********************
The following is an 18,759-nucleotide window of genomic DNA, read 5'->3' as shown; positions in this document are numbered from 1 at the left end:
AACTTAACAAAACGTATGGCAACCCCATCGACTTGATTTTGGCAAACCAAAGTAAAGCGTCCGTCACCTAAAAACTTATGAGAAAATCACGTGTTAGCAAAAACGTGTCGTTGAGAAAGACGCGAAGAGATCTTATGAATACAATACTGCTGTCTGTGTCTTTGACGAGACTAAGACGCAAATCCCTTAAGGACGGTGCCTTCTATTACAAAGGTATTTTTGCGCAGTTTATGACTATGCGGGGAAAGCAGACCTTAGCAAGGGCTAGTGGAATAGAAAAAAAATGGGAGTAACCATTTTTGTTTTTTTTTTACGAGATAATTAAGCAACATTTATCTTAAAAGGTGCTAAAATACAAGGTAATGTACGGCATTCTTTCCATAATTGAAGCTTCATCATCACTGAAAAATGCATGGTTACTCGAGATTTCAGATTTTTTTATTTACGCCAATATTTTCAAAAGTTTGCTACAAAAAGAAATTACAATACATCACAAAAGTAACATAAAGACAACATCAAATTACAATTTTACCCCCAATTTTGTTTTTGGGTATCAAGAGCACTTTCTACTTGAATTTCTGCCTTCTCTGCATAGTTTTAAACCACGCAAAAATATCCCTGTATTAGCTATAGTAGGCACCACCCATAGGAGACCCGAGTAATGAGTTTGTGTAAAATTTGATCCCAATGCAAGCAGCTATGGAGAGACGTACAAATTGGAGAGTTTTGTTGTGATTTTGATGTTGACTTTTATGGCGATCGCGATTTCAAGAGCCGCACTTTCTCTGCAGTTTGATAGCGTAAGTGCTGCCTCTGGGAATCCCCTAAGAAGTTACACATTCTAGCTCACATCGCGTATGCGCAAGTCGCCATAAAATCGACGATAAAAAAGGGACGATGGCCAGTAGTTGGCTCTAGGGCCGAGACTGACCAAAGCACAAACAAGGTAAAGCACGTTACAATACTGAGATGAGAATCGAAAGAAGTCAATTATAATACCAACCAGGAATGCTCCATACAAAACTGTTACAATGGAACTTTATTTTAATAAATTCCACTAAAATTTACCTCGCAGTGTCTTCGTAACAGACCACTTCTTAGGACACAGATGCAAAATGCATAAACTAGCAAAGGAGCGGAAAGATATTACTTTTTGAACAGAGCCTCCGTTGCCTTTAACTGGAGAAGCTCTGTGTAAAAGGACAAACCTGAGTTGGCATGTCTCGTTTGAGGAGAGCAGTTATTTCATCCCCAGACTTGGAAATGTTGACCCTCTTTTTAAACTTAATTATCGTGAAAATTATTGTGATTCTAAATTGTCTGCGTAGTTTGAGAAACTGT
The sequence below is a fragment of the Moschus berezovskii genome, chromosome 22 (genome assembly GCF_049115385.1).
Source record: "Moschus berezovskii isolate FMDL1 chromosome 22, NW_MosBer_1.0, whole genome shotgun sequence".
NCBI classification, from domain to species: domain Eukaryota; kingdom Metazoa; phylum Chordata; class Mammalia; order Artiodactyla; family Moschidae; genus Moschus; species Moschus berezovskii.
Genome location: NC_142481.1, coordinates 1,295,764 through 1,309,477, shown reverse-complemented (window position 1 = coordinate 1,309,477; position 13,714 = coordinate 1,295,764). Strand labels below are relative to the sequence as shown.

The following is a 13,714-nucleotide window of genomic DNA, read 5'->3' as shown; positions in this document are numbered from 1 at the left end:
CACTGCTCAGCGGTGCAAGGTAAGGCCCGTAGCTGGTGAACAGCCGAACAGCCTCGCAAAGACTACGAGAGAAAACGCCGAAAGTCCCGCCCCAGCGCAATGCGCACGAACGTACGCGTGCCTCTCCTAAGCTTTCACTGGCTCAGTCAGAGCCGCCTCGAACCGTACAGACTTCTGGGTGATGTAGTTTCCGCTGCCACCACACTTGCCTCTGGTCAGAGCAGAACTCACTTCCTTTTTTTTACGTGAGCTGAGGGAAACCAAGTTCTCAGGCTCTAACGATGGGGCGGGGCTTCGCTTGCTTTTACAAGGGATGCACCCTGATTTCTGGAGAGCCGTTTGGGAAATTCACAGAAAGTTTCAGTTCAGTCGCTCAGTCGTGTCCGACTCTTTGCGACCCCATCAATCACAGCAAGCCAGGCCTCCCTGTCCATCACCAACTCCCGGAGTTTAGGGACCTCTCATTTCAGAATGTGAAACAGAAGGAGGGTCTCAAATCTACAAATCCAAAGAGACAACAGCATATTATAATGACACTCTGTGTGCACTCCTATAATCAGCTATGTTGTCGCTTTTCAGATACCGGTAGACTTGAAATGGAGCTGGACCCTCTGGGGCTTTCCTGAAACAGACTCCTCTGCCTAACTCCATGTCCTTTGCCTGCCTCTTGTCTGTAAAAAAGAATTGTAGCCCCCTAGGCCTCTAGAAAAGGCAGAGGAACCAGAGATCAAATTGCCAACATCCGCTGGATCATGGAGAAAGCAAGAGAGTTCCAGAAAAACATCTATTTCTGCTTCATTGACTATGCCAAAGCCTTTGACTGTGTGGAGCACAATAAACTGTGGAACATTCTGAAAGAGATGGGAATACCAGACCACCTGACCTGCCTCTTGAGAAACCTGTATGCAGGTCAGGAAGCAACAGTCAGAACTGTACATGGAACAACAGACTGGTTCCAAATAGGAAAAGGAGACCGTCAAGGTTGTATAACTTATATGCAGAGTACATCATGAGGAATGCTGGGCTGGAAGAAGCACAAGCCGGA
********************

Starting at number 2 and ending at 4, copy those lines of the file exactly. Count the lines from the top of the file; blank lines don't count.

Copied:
AACTTAACAAAACGTATGGCAACCCCATCGACTTGATTTTGGCAAACCAAAGTAAAGCGTCCGTCACCTAAAAACTTATGAGAAAATCACGTGTTAGCAAAAACGTGTCGTTGAGAAAGACGCGAAGAGATCTTATGAATACAATACTGCTGTCTGTGTCTTTGACGAGACTAAGACGCAAATCCCTTAAGGACGGTGCCTTCTATTACAAAGGTATTTTTGCGCAGTTTATGACTATGCGGGGAAAGCAGACCTTAGCAAGGGCTAGTGGAATAGAAAAAAAATGGGAGTAACCATTTTTGTTTTTTTTTTACGAGATAATTAAGCAACATTTATCTTAAAAGGTGCTAAAATACAAGGTAATGTACGGCATTCTTTCCATAATTGAAGCTTCATCATCACTGAAAAATGCATGGTTACTCGAGATTTCAGATTTTTTTATTTACGCCAATATTTTCAAAAGTTTGCTACAAAAAGAAATTACAATACATCACAAAAGTAACATAAAGACAACATCAAATTACAATTTTACCCCCAATTTTGTTTTTGGGTATCAAGAGCACTTTCTACTTGAATTTCTGCCTTCTCTGCATAGTTTTAAACCACGCAAAAATATCCCTGTATTAGCTATAGTAGGCACCACCCATAGGAGACCCGAGTAATGAGTTTGTGTAAAATTTGATCCCAATGCAAGCAGCTATGGAGAGACGTACAAATTGGAGAGTTTTGTTGTGATTTTGATGTTGACTTTTATGGCGATCGCGATTTCAAGAGCCGCACTTTCTCTGCAGTTTGATAGCGTAAGTGCTGCCTCTGGGAATCCCCTAAGAAGTTACACATTCTAGCTCACATCGCGTATGCGCAAGTCGCCATAAAATCGACGATAAAAAAGGGACGATGGCCAGTAGTTGGCTCTAGGGCCGAGACTGACCAAAGCACAAACAAGGTAAAGCACGTTACAATACTGAGATGAGAATCGAAAGAAGTCAATTATAATACCAACCAGGAATGCTCCATACAAAACTGTTACAATGGAACTTTATTTTAATAAATTCCACTAAAATTTACCTCGCAGTGTCTTCGTAACAGACCACTTCTTAGGACACAGATGCAAAATGCATAAACTAGCAAAGGAGCGGAAAGATATTACTTTTTGAACAGAGCCTCCGTTGCCTTTAACTGGAGAAGCTCTGTGTAAAAGGACAAACCTGAGTTGGCATGTCTCGTTTGAGGAGAGCAGTTATTTCATCCCCAGACTTGGAAATGTTGACCCTCTTTTTAAACTTAATTATCGTGAAAATTATTGTGATTCTAAATTGTCTGCGTAGTTTGAGAAACTGT
The sequence below is a fragment of the Moschus berezovskii genome, chromosome 22 (genome assembly GCF_049115385.1).
Source record: "Moschus berezovskii isolate FMDL1 chromosome 22, NW_MosBer_1.0, whole genome shotgun sequence".